The nation celebrated the annual Lantern Festival yesterday with various festivities of a uniquely local flavor.
The Lantern Festival, also known as Yuan Xiao (元宵), is traditionally held on the 15th day of the first lunar month. It is one of Taiwan’s three main festivals, along with the Dragon Boat Festival and Mid-Autumn Festival.
Aside from the Taiwan Lantern Festival, which this year took place in Yunlin County’s Huwei Township (虎尾), performances, handicrafts and lanterns are on display in Taoyuan, Kaohsiung and Hualien.
In Miaoli County, the festival was celebrated with the “bombing of the dragon” tradition, a practice that sees people throwing firecrackers at men dressed as dragons during a parade at night.
Revelers throw firecrackers at the feet of dancing dragons in the belief that the more firecrackers thrown, the greater the prosperity that will come to those throwing them.
The idea comes from the multiple meanings of the Chinese word “wang” (旺), which can mean both the flourishing of a fire and also prosperity.
Photo: Fang Pin-chao, Taipei Times
A Hakka saying is: “The more you bomb [the dragons] the greater the prosperity” (越炸越旺).
In New Taipei City, more than 100 sky lanterns were released in Pingsi District (平溪), including 20 portraying images from popular tourist spots in Japan and Taiwan.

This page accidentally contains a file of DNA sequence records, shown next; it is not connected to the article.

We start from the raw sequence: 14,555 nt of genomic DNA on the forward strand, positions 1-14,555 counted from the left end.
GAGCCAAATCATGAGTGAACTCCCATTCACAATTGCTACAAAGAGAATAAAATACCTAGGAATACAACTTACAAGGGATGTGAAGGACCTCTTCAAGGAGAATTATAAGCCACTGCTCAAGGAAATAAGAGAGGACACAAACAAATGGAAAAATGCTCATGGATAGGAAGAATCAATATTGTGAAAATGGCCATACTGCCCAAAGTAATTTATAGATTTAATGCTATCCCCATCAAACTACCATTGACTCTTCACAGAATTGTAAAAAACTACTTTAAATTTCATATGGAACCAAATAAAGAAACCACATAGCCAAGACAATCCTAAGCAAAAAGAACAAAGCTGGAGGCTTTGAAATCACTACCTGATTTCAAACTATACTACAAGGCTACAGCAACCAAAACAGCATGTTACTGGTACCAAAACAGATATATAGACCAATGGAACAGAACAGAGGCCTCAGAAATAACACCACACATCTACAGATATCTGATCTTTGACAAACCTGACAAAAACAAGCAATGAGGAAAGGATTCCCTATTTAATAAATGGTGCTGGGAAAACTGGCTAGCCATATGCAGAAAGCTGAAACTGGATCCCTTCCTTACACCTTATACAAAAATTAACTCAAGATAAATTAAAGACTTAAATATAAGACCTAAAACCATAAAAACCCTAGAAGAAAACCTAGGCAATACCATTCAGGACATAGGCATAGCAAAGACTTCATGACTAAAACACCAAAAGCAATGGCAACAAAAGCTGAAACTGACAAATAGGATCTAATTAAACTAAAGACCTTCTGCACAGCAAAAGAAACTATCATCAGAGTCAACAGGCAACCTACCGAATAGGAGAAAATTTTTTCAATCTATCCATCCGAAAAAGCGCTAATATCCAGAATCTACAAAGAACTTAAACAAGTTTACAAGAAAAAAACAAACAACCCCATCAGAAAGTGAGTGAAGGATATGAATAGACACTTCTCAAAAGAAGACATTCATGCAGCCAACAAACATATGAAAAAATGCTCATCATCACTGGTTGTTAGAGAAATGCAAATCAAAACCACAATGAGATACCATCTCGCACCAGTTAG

The lanterns were adorned with paintings of New Taipei City’s Yehliu Geopark, the tourist town of Jiufen (九份) and Tokyo’s iconic Sky Tree and Senso-ji.
Photo: Chang Chung-yi, Taipei Times
In Tainan, the traditional Yanshui Beehive Fireworks (鹽水蜂炮) festival was held with three 13m-tall LED-lit fireworks installations. Participants wore layers of protective clothing, as fireworks were shot from beehive-like boxes to “drive away evil spirits.”
The air in Taitung County’s Chihshang Township (池上) was permeated with the smell of saltpeter as locals held their traditional Bombing of Master Handan (炸寒單) ceremony — throwing firecrackers at men representing the mythical figure Handan and his troupe as it moved through the township on a “tour of inspection.”
New Taipei City’s Yehliu (野柳) held its annual harbor purification festival, in which revelers braved the cold to patrol and purify the harbor and carry idols of local gods over hot coals.
Photo: Lin Hsin-han, Taipei Times
Taipei Lantern Festival festivities reached new heights yesterday as revelers took part in a carnival in the Ximending (西門町) area featuring colorful floats and performance groups.
The parade was led by a fleet of custom-made motorcycles on Zhonghua Road, followed by a line of performance groups and floats, which spanned 700m.
An 8m-tall float portraying an anime version of the sea goddess Matsu, created by cartoonist Wei Tsung-cheng (韋宗成), was among the carnival’s highlights.
“West Side Story,” a float featuring a bird-like creature carrying a miniature of Taipei’s historic North Gate, at 17m was the longest float among the 41 floats displayed.
Its name was a reference to the carnival’s location and theme.
“It is freezing tonight, but a flame of passion has been ignited in the old town in the west end,” Taipei Mayor Ko Wen-je (柯文哲) said.
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